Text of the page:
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California and the West

Addressing the Lack of Affordable Housing

Legislature: As middle-class workers increasingly find themselves priced out of areas where they work, state lawmakers are looking for remedies.


SACRAMENTO — In West Los Angeles, a kindergarten teacher's average salary falls $67,000 short of the income needed to buy a median-priced home in the school neighborhood.

In Palo Alto, a police detective's pay would have to triple to finance a home in the community the officer patrols.

In San Francisco, minimum-wage workers would have to toil 146 hours a week to pay the average rent on a two-bedroom apartment.

As California's economy continues to sizzle, drawing waves of newcomers to the state and driving unemployment down to historic lows, the gap between those who can afford a place to live and those who cannot is widening. And for the first time in decades, housing experts say, Sacramento politicians seem serious about closing it.

A primary reason is that housing problems are no longer seen as a poverty issue. With the housing crunch increasingly grinding at middle-class Californians and frustrating employers, many of the state's business leaders are joining the ranks of those calling for relief.

Support is building especially among the leaders of California's new Internet economy, who complain that the service sector, and even the lower paid segments of their industry, are faltering under the housing pressures.

Gov. Gray Davis and the Legislature are considering a stack of reforms to remove hurdles to construction and make housing more affordable for the working class. The proposals range from putting a $1-billion bond measure on the November ballot to making it more difficult for environmental groups to delay building projects with lawsuits.

"The Legislature understands we have a crisis on the horizon," said state Sen. Jim Brulte (R-Rancho Cucamonga), part of a bipartisan coalition pushing a package of housing bills this spring.

"This is not just about affordable housing, this is about rebuilding the California dream," said state Sen. Richard Alarcon (D-Sylmar), the main architect of the housing bond and another coalition member.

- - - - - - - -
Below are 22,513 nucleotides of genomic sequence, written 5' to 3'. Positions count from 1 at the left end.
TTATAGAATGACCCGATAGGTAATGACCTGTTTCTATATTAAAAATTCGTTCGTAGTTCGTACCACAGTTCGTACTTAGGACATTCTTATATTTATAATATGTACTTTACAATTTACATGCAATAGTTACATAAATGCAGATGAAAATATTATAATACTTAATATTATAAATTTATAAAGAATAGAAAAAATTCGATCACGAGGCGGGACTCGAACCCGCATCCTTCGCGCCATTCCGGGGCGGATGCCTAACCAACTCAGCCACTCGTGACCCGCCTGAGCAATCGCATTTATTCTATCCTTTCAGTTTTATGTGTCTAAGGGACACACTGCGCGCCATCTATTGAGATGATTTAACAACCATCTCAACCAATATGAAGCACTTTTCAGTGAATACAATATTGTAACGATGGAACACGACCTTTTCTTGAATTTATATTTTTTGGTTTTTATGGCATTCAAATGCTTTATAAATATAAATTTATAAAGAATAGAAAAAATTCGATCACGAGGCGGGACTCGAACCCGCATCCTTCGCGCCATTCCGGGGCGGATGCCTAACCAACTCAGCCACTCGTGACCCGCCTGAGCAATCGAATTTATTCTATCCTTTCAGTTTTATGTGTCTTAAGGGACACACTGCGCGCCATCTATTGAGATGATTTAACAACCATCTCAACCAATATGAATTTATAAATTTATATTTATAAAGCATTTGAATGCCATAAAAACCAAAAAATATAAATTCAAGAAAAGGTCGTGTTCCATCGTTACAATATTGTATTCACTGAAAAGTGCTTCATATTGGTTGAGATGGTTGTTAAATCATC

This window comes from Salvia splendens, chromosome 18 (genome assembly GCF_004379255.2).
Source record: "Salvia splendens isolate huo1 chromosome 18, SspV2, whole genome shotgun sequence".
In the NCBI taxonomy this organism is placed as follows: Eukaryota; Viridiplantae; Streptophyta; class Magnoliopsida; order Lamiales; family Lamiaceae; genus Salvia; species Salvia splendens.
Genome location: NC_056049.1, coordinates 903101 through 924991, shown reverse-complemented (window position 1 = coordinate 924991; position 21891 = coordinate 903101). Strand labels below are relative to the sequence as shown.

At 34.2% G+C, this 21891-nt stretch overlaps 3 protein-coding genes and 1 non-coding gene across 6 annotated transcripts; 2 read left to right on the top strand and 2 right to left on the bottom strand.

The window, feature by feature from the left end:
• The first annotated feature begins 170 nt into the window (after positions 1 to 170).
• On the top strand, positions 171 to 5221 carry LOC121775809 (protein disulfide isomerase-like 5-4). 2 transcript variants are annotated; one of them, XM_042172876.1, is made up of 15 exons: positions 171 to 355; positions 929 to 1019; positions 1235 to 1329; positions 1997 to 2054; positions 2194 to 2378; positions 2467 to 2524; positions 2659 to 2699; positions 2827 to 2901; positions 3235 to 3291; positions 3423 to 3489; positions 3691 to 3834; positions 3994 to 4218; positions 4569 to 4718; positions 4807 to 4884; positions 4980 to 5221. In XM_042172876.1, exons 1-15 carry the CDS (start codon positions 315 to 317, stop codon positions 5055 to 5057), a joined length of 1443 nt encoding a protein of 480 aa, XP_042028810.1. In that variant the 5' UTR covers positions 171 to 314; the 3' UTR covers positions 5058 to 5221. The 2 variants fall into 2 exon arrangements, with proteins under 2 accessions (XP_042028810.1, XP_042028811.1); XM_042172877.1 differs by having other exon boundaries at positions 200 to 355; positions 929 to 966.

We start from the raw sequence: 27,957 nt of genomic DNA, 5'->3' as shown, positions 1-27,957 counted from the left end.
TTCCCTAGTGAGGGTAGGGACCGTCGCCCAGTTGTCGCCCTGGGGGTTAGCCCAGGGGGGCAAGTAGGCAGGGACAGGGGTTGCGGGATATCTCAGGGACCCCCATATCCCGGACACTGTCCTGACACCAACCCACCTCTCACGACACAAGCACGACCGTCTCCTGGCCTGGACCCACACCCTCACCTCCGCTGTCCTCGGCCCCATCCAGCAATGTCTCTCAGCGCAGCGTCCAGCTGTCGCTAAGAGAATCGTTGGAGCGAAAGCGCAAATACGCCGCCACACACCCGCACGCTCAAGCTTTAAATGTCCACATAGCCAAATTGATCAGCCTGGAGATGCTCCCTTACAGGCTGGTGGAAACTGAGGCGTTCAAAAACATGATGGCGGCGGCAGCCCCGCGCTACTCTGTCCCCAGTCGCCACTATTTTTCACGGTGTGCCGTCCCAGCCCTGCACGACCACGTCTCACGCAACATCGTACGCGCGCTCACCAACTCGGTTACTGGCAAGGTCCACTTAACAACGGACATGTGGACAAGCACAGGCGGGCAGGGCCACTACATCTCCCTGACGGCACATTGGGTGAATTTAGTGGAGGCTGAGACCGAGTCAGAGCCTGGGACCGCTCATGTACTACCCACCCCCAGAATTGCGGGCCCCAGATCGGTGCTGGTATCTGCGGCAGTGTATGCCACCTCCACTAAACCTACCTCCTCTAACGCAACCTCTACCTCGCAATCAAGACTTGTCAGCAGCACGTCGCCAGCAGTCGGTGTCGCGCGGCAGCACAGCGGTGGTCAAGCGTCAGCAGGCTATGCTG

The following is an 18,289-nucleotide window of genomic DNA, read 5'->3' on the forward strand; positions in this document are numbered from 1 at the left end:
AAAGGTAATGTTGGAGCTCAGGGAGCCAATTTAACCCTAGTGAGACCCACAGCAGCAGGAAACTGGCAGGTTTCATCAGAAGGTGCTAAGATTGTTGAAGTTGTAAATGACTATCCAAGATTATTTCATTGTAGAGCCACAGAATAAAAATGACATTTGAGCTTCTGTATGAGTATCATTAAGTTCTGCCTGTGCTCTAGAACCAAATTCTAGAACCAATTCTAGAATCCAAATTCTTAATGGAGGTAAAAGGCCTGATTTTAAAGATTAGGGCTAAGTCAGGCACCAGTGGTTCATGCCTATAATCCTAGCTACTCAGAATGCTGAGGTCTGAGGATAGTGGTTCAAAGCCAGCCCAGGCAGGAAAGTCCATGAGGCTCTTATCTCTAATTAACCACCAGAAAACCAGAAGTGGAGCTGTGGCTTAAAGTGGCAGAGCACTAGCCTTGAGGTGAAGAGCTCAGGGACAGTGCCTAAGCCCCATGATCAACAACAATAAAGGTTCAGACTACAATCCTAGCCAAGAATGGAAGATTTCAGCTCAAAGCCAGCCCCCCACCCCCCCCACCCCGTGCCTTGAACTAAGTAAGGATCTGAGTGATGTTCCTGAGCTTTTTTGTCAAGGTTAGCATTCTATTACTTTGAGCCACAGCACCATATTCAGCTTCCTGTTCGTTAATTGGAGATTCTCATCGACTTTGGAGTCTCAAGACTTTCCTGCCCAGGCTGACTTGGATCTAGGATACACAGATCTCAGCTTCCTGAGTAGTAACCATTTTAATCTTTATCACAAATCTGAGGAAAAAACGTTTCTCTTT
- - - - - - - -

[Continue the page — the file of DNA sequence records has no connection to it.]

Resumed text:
Housing Push Finds Widespread Support

All in all, more than 150 pieces of legislation addressing housing concerns have been introduced in the Senate and Assembly, making it one of the hottest political issues of the year in the Capitol.

That newfound prominence has come, in part, because of an unusual convergence of advocates for labor, business, farm workers and the homeless, which has given housing reform great political clout.

"We see a general concern, especially on the part of high-tech employers, who are competing with companies all over the country," said Allan Zaremberg, president of the California Chamber of Commerce, an influential lobby that has become a strong advocate of housing legislation this year. "The housing market at this point is creating a situation where they are not as competitive as they want to be."

Corporations are not only concerned that recruiting is being hamstrung by housing costs, but that productivity is as well, because so many workers are spending hours commuting to and from the office. Moreover, companies are worried that housing problems could affect the quality of the future employee pool, because if educators cannot afford to reside in California, public education will suffer, Zaremberg said.

Those fears are not unwarranted. Already, indicators point to some grim new realities in many of California's most prosperous areas. Over the past decade, construction of new housing has simply failed to keep up with the pace of population and job growth, creating a basic supply-demand disparity that is expected to get much worse in the next few years.

Experts say that for California to meet its housing needs, it must build 250,000 new homes a year. But last year, only 140,000 housing units were built in the state, and only about 152,000 are expected to be built this year, according to the Construction Industry Research Board, a Burbank-based group that tracks housing permits.

"Our clients, who have always been on the bottom tier, now can't even compete for the miserable housing they've had," said Christine Minnehan of the Western Center on Law and Poverty, which has long advocated low-cost housing. "People in San Jose are even renting their living room floors. People don't live like that unless they have no choice."

Put another way, state officials have estimated that for California to strike a healthy balance between employment and housing, it must build one new home for every 1.5 new jobs created. But in all of California's booming business regions, that ratio has careened out of control--to 6.5 in San Francisco, 6.0 in Los Angeles and 4.7 in Orange County.

"California really is the epicenter of this new economy. This is where all the action is going to be in the foreseeable future. But this is not where the action is" in the home-building market, said John Burns of the Meyers Group, an Irvine-based real estate research firm.

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